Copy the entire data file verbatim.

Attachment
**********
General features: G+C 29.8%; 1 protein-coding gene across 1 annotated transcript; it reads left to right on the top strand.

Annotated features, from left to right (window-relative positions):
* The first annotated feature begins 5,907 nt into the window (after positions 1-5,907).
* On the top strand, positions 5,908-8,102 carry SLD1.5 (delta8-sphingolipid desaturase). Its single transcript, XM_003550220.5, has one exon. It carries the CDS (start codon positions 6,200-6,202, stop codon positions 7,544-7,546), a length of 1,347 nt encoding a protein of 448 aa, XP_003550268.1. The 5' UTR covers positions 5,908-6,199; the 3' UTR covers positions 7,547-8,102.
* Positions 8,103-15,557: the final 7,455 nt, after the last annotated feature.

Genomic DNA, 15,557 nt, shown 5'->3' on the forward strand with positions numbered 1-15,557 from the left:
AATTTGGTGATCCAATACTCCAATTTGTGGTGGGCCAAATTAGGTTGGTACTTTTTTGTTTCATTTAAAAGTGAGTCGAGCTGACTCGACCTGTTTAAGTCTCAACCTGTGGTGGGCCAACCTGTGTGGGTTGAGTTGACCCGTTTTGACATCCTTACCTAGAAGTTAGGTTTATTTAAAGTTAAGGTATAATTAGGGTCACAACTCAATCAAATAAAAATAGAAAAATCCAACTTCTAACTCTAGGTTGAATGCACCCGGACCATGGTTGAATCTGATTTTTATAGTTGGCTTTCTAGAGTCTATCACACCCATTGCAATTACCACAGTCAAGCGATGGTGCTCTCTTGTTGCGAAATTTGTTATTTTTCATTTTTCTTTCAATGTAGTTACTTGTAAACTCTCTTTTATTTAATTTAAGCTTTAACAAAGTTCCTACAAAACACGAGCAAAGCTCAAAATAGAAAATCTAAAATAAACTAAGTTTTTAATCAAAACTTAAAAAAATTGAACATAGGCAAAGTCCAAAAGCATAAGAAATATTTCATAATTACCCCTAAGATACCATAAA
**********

General features: G+C 29.8%; 1 protein-coding gene across 1 annotated transcript; it reads left to right on the top strand.

Annotated features, from left to right (window-relative positions):
* The first annotated feature begins 5,907 nt into the window (after positions 1-5,907).
* On the top strand, positions 5,908-8,102 carry SLD1.5 (delta8-sphingolipid desaturase). Its single transcript, XM_003550220.5, has one exon. It carries the CDS (start codon positions 6,200-6,202, stop codon positions 7,544-7,546), a length of 1,347 nt encoding a protein of 448 aa, XP_003550268.1. The 5' UTR covers positions 5,908-6,199; the 3' UTR covers positions 7,547-8,102.
* Positions 8,103-15,557: the final 7,455 nt, after the last annotated feature.

Genomic DNA, 15,557 nt, shown 5'->3' on the forward strand with positions numbered 1-15,557 from the left:
AATTTGGTGATCCAATACTCCAATTTGTGGTGGGCCAAATTAGGTTGGTACTTTTTTGTTTCATTTAAAAGTGAGTCGAGCTGACTCGACCTGTTTAAGTCTCAACCTGTGGTGGGCCAACCTGTGTGGGTTGAGTTGACCCGTTTTGACATCCTTACCTAGAAGTTAGGTTTATTTAAAGTTAAGGTATAATTAGGGTCACAACTCAATCAAATAAAAATAGAAAAATCCAACTTCTAACTCTAGGTTGAATGCACCCGGACCATGGTTGAATCTGATTTTTATAGTTGGCTTTCTAGAGTCTATCACACCCATTGCAATTACCACAGTCAAGCGATGGTGCTCTCTTGTTGCGAAATTTGTTATTTTTCATTTTTCTTTCAATGTAGTTACTTGTAAACTCTCTTTTATTTAATTTAAGCTTTAACAAAGTTCCTACAAAACACGAGCAAAGCTCAAAATAGAAAATCTAAAATAAACTAAGTTTTTAATCAAAACTTAAAAAAATTGAACATAGGCAAAGTCCAAAAGCATAAGAAATATTTCATAATTACCCCTAAGATACCATAAA